Charter has told the FCC just how wrong those trying to block its proposed merger with Time Warner Cable and Bright House are about what the resulting company, New Charter, would look like.

In a joint filing with the FCC Tuesday (Nov. 3) responding to petitions to deny the merger, Charter and the other merging parties said the new company would not harm video competition and that proposed unbundling and wholesale access conditions — opponents usually include what the FCC should do to “limit harms” if it does approve the deal — would be harmful.

The companies said concerns about foreclosure of competing MVPDs or online video distributors (OVDs) and any harm to the set-top-box market are similarly misplaced. It said that debt leverage should not be a concern, that they are committed to diversity–Charter is currently negotiating a memorandum of understanding to that effect with the National Hispanic Media Coalition, for example–and that the transaction will benefit low-income households.

Charter et al. said the deal will expand and improve broadband, provide advanced video options and expanding Charter’s “industry-leading commitment to an open Internet.” Charter has said it would abide by new Open Internet rules regardless of their legal fate, just as Comcast pledged in its NBCU deal.

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Who Has Charter’s Back?

Originally appears in CableFAX
By Amy Maclean
October 23, 2015

We’ve told you about DISH, Public Knowledge, Entravision and others who don’t like the Charter-Time Warner Cable-Bright House deals and have filed petitions at the FCC to deny it. Then there are those like ACA, AT&T, UP and Aspire who have stopped short of opposing the merger, but have raised concerns. But who is standing up and supporting the deal?

RFD-TV, for one. The rural TV network is a nice backer to have considering that founder Patrick Gottsch told Congress during Comcast-Time Warner Cable hearings last year that the indie net lost almost 400K households after Comcast pulled its distribution in Colorado and New Mexico. Execs from RFD-TV are actually in DC this week discussing the positive relationship the programmer has had with Charter and its support of the pending transactions. It even took out a full-page ad in Wednesday’s Washington Post (see a glimpse of the ad above).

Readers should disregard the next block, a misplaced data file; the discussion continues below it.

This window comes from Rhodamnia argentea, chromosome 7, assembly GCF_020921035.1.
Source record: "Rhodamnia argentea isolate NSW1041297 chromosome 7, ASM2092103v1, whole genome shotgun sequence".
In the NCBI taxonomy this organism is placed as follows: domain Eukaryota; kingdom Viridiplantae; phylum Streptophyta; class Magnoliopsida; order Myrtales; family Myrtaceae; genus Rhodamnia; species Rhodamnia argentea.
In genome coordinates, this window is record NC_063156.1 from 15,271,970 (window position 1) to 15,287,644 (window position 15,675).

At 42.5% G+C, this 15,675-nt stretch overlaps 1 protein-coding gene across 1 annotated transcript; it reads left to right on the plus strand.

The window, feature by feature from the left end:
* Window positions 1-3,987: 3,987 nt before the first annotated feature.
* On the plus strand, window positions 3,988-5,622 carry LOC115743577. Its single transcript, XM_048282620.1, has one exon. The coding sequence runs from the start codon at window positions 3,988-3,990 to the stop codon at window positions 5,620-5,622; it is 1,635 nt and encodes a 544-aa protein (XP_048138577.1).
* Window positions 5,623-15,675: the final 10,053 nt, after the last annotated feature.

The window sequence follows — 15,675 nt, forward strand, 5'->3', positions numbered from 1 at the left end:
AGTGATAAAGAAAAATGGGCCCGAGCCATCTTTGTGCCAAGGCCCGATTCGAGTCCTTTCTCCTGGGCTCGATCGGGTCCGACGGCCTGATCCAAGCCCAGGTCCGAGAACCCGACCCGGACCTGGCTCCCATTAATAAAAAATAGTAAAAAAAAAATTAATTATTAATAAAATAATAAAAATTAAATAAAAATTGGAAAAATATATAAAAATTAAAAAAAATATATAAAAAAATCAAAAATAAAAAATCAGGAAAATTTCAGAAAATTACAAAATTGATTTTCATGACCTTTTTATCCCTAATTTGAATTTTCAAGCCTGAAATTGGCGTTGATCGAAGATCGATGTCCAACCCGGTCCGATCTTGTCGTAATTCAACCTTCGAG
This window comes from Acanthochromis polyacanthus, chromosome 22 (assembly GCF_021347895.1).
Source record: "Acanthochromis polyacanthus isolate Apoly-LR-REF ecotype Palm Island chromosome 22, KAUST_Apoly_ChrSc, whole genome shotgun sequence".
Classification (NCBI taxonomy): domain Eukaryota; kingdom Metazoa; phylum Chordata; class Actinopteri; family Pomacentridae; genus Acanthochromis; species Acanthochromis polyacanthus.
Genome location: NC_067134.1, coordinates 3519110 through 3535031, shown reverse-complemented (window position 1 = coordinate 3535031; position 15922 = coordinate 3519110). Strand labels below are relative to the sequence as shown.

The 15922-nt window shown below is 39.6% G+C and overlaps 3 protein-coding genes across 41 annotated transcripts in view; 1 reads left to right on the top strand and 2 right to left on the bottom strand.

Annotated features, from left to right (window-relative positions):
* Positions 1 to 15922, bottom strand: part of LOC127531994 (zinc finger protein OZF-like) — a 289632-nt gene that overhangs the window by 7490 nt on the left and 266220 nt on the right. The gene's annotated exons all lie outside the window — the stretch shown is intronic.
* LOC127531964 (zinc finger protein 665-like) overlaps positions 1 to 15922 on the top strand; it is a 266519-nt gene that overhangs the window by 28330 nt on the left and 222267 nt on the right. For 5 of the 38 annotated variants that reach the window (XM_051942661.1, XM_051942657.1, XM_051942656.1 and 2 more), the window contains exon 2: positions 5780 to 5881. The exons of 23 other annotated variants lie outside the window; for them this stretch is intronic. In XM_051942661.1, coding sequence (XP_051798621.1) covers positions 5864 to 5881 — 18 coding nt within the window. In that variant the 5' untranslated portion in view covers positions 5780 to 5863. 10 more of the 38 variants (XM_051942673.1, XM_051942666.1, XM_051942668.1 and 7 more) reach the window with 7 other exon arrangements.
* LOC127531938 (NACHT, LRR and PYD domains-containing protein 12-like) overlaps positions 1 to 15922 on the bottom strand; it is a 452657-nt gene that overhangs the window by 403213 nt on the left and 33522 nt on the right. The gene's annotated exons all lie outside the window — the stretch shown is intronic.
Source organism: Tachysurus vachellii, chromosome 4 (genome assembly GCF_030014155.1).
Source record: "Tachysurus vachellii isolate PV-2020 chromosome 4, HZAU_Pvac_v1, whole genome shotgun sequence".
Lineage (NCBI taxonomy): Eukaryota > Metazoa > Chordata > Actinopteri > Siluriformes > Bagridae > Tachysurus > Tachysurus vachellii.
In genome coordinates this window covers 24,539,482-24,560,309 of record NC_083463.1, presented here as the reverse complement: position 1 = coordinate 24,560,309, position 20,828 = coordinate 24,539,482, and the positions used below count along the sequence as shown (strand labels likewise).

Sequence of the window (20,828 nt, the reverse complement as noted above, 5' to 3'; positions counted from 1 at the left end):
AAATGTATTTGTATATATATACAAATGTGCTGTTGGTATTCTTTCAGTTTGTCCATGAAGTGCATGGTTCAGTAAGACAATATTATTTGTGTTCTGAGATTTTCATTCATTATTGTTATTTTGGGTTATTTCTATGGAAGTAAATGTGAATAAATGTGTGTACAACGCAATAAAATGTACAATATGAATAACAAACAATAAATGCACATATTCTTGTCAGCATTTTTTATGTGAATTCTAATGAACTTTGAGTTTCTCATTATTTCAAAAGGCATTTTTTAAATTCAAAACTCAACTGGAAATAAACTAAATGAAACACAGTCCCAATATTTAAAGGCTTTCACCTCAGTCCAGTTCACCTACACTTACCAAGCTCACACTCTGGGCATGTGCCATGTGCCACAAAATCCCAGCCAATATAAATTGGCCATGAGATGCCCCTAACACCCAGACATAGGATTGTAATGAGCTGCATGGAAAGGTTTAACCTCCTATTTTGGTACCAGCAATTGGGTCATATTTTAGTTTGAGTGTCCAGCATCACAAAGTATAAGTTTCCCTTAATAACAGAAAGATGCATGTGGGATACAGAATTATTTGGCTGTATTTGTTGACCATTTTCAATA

“This is a totally different situation compared to the previous takeover attempt as roles are reversed with the smaller rural cable company merging with the larger urban clustered entities,” Gottsch said in a statement.

Other companies that are giving the deals thumbs up include Arris and Herring Networks.

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Charter Lineup Joins Roku

Originally appeared on Broadcasting & Cable
By: John Eggerton & Jeff Baumgartner
October 12, 2015

Charter’s OTT-friendliness, which has been one of its major selling points in Washington for a proposed Time Warner Cable merger, just got friendlier.

Charter president Tom Rutledge said Monday (Oct. 12) that its customers would be able to use Roku devices to access TV content on any Roku-connected screen in the house using the Spectrum TV app, which means the device will offer cable channels alongside streamed over-the-top (OTT) online content on those sets.